Meant to Protect, Flame Retardants May Harm

If a recent study linking household chemicals to infertility isn't a wakeup call to anyone still in denial as to the unseen dangers lurking in our homes, I don't know what is.

According to a recent story in the Los Angeles Times, researchers at the University of California Berkeley say flame-retardant chemicals found in foam furniture, electronics, fabrics, carpets, and plastics may decrease the likelihood of pregnancy.

The study's lead author states that exposure is mainly due to leaching; in other words, our families are constantly breathing in toxic dust.

The study, published January 26, 2010, in the journal Environmental Health Perspectives, is just the latest in a series of papers released in the last two years suggesting that the chemicals -- polybrominated diphenyl ethers, or PBDEs -- adversely affect our health. PBDEs have been used as flame retardants for 40 years now. While they're being phased out and have been banned in California -- they are still found in products made before 2004. In the UC Berkeley study, researchers measured PBDE blood levels in 223 pregnant women.

They found that each tenfold increase in blood concentration of the chemicals was linked to a 30 percent decrease in the likelihood of becoming pregnant each month. Dr. Hugh Taylor, an expert on endocrine-disrupting chemicals at Yale University who was not involved in the new study, told the Times, "While you can't show cause and effect" with association studies such as these, "we have cause-and-effect studies in animals, and we have association studies in humans. I think that is fairly convincing."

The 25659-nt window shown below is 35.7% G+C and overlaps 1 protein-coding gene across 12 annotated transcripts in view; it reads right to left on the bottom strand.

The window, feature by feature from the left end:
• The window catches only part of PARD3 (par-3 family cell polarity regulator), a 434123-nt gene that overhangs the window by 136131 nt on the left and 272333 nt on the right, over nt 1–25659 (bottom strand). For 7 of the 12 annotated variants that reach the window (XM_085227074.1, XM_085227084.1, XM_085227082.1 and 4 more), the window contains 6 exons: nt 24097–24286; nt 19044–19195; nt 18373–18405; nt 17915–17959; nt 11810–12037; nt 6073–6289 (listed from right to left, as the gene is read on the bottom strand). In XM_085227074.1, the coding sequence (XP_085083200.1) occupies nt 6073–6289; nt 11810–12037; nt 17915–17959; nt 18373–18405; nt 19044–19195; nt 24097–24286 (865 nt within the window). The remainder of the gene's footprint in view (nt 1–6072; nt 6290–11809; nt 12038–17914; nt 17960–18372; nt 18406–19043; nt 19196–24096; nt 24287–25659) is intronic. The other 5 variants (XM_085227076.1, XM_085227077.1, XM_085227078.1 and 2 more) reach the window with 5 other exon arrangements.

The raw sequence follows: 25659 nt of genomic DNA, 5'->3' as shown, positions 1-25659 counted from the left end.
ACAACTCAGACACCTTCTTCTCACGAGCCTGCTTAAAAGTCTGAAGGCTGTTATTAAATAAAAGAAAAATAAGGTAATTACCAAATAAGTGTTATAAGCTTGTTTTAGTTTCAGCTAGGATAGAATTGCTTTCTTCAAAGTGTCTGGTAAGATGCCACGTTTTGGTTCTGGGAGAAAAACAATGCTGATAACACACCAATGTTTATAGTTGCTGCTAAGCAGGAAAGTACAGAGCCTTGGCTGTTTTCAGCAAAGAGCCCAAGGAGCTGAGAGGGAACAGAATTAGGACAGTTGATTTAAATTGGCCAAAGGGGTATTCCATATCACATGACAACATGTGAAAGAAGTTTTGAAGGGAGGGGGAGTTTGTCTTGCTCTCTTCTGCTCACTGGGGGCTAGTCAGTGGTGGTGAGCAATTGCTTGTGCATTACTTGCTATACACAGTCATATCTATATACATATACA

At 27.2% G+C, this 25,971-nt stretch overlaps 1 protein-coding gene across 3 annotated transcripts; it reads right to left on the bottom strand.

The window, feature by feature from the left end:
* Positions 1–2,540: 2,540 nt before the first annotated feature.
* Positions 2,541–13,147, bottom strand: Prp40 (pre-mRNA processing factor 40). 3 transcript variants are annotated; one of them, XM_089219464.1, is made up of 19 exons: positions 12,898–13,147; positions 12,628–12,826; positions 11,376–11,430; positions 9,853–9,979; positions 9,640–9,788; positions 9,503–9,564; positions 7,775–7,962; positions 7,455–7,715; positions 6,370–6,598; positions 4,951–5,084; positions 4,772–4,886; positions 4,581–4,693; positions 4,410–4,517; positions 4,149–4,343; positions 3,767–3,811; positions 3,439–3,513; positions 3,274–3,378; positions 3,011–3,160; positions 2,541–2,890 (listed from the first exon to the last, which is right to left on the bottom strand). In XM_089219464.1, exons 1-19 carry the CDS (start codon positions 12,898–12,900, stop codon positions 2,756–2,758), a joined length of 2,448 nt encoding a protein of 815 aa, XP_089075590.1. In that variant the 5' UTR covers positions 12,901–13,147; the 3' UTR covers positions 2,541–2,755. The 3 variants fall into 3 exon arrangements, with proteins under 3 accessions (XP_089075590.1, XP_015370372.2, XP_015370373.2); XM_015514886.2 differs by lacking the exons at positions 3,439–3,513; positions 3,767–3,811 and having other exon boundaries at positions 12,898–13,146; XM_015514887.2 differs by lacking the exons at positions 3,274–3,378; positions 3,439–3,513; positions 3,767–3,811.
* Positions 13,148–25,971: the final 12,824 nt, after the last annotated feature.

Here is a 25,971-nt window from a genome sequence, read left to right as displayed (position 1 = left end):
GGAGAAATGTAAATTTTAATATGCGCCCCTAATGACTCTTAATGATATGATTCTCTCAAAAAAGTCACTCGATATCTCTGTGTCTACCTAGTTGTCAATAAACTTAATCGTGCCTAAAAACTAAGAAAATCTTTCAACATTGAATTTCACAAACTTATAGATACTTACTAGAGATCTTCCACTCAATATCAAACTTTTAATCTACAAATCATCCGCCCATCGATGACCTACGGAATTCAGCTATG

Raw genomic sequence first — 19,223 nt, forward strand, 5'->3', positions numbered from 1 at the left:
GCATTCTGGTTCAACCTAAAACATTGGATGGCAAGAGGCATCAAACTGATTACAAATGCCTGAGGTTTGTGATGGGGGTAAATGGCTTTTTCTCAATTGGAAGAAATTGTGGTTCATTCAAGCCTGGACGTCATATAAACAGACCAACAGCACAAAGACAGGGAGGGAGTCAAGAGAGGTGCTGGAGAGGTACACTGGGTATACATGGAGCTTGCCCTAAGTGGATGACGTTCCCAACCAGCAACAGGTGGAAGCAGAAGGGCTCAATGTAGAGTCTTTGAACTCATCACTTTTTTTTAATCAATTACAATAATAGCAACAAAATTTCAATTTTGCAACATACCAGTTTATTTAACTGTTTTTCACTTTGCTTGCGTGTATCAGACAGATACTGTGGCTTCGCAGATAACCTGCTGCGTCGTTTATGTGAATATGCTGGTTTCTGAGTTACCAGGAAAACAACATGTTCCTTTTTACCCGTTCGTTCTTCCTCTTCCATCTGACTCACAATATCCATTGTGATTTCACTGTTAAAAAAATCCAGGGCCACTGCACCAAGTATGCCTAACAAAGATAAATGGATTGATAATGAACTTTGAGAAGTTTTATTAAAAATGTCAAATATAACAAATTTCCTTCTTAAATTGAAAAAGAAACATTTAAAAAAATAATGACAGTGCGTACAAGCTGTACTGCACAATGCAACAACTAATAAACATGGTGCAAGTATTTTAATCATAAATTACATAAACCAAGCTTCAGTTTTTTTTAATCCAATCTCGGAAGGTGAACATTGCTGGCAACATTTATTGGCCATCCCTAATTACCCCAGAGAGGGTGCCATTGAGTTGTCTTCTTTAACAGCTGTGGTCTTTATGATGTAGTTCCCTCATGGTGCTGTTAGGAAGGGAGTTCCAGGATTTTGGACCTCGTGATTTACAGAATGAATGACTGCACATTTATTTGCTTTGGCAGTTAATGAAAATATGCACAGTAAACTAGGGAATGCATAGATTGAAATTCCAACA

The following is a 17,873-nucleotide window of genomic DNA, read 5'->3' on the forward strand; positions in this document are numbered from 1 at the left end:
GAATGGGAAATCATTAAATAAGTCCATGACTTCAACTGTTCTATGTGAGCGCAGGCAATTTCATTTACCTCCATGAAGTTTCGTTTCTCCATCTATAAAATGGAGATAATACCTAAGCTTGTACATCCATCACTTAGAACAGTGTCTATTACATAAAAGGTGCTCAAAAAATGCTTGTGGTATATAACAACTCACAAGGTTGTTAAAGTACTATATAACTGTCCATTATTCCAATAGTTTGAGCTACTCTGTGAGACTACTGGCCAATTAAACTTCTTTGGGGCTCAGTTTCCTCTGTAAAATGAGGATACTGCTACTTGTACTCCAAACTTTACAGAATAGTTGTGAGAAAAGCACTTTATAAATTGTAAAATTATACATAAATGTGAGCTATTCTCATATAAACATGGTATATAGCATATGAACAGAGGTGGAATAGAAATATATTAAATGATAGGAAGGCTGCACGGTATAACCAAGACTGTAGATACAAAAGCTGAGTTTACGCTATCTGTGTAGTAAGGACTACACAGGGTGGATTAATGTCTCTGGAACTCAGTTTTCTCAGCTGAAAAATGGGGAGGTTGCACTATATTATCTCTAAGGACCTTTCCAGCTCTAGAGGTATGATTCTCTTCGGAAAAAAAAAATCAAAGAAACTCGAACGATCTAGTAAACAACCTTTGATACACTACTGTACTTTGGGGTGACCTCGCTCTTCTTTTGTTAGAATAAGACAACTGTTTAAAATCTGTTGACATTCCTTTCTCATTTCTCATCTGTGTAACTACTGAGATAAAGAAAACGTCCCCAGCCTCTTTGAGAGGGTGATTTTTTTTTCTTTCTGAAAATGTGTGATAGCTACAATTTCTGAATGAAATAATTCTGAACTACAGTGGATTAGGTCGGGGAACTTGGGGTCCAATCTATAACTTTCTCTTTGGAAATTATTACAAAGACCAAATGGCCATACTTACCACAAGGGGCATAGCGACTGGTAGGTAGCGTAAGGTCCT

Previous studies suggest that 97 percent of Americans have detectable levels of the substances in their blood. While household products are considered a major source of exposure, PBDEs are also found in some foods, particularly dairy products and higher-fat meat and fish. "PBDEs have the ability to just leach out of these products into our environment," Kim Harley, the lead author of the study and associate director of the Center for Children's Environmental Health Research at UC Berkeley's School of Public Health, told the Times. "We're thinking the routes are probably ingestion or hand to mouth. But it seems that the larger route of exposure is house dust."

How the chemicals might impair fertility is unclear, Harley said, but one of the strongest associations is with thyroid hormone, which "does seem to play an important role in fertility. Either too low or too high levels can impair fertility. PBDEs also seem to mimic estrogen. It could be through a hormonal mechanism. But we need more research on that." Taylor, director of reproductive endocrinology and infertility at Yale, added that fertility may be one of the first biological processes affected by chemical exposures. "Fertility is easy to perturb," he said, adding that miscarriage might also be related to environmental exposures.

He also wondered how a mother's exposure to endocrine-disrupting chemicals might affect the next generation's fertility. These findings won't be shocking to Nation members. Seventh Generation has been at the forefront in the fight against toxic household chemicals. If you haven't joined our Million Baby Crawl yet, please do so here.

As for what's being done about PBDEs, at the end of 2009, the Environmental Protection Agency and the two largest manufacturers of one type of PBDE agreed to phase out the chemical. However, as UC Berkeley's Harley points out, understanding their effects is important, given that they are lurking in "couches, chairs, TVs, carpet padding...things that will stay in our house for years to come." So what can be done to reduce your exposure? The Washington Toxics Coalition offers some important tips here. What's your reaction to this study? Do you know of other anti-PBDEs efforts? What should all of us be doing?